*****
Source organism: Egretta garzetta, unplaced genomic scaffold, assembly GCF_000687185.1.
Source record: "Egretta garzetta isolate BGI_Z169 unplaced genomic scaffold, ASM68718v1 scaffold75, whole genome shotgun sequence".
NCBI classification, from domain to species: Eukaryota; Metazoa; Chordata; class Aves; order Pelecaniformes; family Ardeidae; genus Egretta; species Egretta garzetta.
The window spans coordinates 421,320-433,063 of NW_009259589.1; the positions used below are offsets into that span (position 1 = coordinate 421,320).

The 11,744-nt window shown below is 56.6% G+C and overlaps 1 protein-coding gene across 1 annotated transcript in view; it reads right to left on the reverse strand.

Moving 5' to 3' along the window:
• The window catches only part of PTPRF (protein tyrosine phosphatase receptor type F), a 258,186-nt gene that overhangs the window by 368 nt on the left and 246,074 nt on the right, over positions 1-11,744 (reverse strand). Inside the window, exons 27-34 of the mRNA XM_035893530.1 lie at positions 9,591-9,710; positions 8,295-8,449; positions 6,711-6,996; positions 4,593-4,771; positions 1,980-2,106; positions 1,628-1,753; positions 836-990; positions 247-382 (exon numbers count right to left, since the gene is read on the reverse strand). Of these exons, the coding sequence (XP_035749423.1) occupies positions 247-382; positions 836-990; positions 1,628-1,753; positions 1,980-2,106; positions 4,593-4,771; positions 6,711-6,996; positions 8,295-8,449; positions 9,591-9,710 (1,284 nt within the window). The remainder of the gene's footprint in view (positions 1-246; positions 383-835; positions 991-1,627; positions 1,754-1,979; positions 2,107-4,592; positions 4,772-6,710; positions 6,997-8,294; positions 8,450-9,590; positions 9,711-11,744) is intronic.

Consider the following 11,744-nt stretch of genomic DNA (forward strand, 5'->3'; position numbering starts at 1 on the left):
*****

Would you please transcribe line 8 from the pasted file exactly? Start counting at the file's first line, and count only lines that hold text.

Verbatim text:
Consider the following 11,744-nt stretch of genomic DNA (forward strand, 5'->3'; position numbering starts at 1 on the left):